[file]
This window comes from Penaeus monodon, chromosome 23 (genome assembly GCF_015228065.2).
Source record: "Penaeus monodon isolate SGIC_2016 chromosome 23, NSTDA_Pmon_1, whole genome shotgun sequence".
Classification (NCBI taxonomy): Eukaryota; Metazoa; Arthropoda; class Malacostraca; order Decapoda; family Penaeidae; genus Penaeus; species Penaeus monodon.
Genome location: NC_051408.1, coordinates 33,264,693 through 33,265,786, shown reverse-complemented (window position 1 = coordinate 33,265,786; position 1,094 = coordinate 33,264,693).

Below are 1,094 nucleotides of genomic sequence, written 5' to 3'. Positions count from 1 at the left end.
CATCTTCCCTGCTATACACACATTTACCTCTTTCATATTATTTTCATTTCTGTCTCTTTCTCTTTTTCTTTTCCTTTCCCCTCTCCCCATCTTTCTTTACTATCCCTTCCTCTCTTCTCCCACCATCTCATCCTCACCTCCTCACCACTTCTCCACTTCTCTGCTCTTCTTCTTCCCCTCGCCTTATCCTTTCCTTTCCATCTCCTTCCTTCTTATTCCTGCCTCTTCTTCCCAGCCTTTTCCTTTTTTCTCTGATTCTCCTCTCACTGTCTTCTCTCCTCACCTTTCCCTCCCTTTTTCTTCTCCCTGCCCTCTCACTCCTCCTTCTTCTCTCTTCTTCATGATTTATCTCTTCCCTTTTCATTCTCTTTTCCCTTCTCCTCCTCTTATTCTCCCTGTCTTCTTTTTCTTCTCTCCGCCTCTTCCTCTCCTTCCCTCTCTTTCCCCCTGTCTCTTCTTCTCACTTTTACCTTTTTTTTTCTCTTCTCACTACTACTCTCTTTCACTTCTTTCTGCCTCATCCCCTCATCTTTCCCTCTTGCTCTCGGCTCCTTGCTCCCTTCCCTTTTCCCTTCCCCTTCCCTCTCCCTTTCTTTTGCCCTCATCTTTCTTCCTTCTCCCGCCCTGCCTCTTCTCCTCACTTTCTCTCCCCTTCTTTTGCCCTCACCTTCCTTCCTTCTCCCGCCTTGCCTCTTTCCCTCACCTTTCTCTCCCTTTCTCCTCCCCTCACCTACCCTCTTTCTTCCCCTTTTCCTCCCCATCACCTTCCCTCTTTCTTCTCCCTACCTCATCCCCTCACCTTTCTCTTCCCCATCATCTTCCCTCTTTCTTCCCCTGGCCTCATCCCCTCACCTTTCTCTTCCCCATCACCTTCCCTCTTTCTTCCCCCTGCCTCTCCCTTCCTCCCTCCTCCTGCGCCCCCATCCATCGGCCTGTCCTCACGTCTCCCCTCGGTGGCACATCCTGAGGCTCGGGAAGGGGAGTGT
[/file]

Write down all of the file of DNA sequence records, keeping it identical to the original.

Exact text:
This window comes from Penaeus monodon, chromosome 23 (genome assembly GCF_015228065.2).
Source record: "Penaeus monodon isolate SGIC_2016 chromosome 23, NSTDA_Pmon_1, whole genome shotgun sequence".
Classification (NCBI taxonomy): Eukaryota; Metazoa; Arthropoda; class Malacostraca; order Decapoda; family Penaeidae; genus Penaeus; species Penaeus monodon.
Genome location: NC_051408.1, coordinates 33,264,693 through 33,265,786, shown reverse-complemented (window position 1 = coordinate 33,265,786; position 1,094 = coordinate 33,264,693).

Below are 1,094 nucleotides of genomic sequence, written 5' to 3'. Positions count from 1 at the left end.
CATCTTCCCTGCTATACACACATTTACCTCTTTCATATTATTTTCATTTCTGTCTCTTTCTCTTTTTCTTTTCCTTTCCCCTCTCCCCATCTTTCTTTACTATCCCTTCCTCTCTTCTCCCACCATCTCATCCTCACCTCCTCACCACTTCTCCACTTCTCTGCTCTTCTTCTTCCCCTCGCCTTATCCTTTCCTTTCCATCTCCTTCCTTCTTATTCCTGCCTCTTCTTCCCAGCCTTTTCCTTTTTTCTCTGATTCTCCTCTCACTGTCTTCTCTCCTCACCTTTCCCTCCCTTTTTCTTCTCCCTGCCCTCTCACTCCTCCTTCTTCTCTCTTCTTCATGATTTATCTCTTCCCTTTTCATTCTCTTTTCCCTTCTCCTCCTCTTATTCTCCCTGTCTTCTTTTTCTTCTCTCCGCCTCTTCCTCTCCTTCCCTCTCTTTCCCCCTGTCTCTTCTTCTCACTTTTACCTTTTTTTTTCTCTTCTCACTACTACTCTCTTTCACTTCTTTCTGCCTCATCCCCTCATCTTTCCCTCTTGCTCTCGGCTCCTTGCTCCCTTCCCTTTTCCCTTCCCCTTCCCTCTCCCTTTCTTTTGCCCTCATCTTTCTTCCTTCTCCCGCCCTGCCTCTTCTCCTCACTTTCTCTCCCCTTCTTTTGCCCTCACCTTCCTTCCTTCTCCCGCCTTGCCTCTTTCCCTCACCTTTCTCTCCCTTTCTCCTCCCCTCACCTACCCTCTTTCTTCCCCTTTTCCTCCCCATCACCTTCCCTCTTTCTTCTCCCTACCTCATCCCCTCACCTTTCTCTTCCCCATCATCTTCCCTCTTTCTTCCCCTGGCCTCATCCCCTCACCTTTCTCTTCCCCATCACCTTCCCTCTTTCTTCCCCCTGCCTCTCCCTTCCTCCCTCCTCCTGCGCCCCCATCCATCGGCCTGTCCTCACGTCTCCCCTCGGTGGCACATCCTGAGGCTCGGGAAGGGGAGTGT